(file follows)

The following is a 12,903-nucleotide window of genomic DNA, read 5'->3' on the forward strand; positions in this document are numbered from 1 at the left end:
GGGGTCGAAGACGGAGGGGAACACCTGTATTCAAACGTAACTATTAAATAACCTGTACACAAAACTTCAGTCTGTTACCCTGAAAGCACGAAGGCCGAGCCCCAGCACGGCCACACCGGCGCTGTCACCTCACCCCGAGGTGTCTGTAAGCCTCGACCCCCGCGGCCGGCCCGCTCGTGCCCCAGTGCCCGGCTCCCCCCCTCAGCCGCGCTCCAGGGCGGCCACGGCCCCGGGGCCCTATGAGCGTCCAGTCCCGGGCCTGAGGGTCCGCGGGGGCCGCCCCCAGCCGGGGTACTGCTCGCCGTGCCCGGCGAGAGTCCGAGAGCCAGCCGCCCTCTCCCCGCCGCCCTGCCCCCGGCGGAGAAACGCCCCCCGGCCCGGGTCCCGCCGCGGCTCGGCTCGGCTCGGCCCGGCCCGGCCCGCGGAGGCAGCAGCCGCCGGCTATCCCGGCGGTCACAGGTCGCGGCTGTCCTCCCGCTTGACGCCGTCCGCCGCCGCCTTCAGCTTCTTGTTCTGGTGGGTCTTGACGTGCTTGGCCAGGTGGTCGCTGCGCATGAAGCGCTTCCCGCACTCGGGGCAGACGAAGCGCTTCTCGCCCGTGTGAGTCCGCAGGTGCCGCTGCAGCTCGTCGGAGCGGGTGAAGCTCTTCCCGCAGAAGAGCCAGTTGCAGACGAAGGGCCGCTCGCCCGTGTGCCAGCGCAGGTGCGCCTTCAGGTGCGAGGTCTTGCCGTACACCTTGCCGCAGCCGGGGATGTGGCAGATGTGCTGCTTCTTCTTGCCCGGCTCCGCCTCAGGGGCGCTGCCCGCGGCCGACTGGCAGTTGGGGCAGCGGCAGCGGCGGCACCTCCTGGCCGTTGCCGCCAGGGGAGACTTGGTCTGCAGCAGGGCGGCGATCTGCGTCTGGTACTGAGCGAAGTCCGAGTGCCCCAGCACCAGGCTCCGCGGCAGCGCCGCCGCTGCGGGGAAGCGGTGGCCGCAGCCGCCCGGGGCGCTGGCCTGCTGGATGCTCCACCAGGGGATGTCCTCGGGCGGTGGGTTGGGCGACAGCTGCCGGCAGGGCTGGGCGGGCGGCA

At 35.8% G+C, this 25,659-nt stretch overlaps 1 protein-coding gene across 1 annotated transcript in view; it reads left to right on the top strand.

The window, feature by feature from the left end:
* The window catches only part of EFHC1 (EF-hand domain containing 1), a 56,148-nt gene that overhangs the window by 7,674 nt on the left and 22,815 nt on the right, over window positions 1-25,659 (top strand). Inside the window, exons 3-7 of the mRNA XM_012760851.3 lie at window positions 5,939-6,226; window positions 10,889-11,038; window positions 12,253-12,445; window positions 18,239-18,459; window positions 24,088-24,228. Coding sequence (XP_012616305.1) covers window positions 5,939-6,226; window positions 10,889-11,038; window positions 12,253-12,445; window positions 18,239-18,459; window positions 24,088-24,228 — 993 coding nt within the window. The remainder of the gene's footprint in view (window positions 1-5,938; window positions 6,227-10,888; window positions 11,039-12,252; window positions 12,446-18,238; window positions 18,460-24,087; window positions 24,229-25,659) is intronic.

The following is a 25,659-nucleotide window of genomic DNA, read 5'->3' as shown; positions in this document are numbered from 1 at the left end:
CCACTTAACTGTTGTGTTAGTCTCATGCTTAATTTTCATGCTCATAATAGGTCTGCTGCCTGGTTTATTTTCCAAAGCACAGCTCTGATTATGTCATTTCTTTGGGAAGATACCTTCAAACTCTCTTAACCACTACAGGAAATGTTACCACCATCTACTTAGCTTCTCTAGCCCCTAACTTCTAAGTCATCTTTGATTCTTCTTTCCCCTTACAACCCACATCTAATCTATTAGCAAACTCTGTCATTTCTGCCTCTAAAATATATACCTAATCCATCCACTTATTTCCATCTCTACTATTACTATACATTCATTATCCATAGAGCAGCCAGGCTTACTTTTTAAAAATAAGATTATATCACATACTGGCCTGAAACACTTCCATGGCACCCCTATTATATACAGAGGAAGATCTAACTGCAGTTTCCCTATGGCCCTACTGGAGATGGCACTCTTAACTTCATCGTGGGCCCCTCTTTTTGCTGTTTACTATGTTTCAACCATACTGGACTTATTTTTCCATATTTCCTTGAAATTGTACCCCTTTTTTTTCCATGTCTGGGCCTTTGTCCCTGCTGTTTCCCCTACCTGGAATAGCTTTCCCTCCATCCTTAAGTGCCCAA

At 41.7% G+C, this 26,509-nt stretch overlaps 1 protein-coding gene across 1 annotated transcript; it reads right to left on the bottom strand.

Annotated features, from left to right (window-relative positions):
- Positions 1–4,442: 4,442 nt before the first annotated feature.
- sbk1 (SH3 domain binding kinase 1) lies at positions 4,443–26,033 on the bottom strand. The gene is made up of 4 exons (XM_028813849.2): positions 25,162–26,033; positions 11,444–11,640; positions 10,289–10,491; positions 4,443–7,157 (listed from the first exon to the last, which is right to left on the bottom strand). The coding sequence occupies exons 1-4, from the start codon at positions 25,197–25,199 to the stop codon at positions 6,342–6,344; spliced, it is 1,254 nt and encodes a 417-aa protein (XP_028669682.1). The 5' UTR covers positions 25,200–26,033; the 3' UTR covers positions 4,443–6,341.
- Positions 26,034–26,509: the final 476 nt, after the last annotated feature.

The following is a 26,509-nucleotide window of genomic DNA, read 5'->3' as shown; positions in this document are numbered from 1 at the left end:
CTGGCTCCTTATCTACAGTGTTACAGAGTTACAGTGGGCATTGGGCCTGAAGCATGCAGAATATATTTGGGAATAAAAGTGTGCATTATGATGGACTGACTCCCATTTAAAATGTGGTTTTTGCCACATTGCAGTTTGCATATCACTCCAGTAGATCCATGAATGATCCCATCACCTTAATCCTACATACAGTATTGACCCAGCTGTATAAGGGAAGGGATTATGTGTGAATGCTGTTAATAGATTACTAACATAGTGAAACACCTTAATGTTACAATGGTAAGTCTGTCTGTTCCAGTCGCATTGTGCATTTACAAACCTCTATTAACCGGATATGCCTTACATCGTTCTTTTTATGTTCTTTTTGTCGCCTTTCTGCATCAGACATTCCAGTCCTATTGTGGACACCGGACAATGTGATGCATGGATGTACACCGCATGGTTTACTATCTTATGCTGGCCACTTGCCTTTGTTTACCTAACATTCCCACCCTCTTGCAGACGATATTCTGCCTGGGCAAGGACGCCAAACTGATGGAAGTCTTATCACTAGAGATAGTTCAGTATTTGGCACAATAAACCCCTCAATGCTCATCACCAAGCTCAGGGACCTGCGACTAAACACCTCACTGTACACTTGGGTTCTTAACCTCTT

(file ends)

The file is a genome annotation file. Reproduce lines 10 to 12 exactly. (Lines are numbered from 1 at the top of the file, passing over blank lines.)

- Positions 1–4,442: 4,442 nt before the first annotated feature.
- sbk1 (SH3 domain binding kinase 1) lies at positions 4,443–26,033 on the bottom strand. The gene is made up of 4 exons (XM_028813849.2): positions 25,162–26,033; positions 11,444–11,640; positions 10,289–10,491; positions 4,443–7,157 (listed from the first exon to the last, which is right to left on the bottom strand). The coding sequence occupies exons 1-4, from the start codon at positions 25,197–25,199 to the stop codon at positions 6,342–6,344; spliced, it is 1,254 nt and encodes a 417-aa protein (XP_028669682.1). The 5' UTR covers positions 25,200–26,033; the 3' UTR covers positions 4,443–6,341.
- Positions 26,034–26,509: the final 476 nt, after the last annotated feature.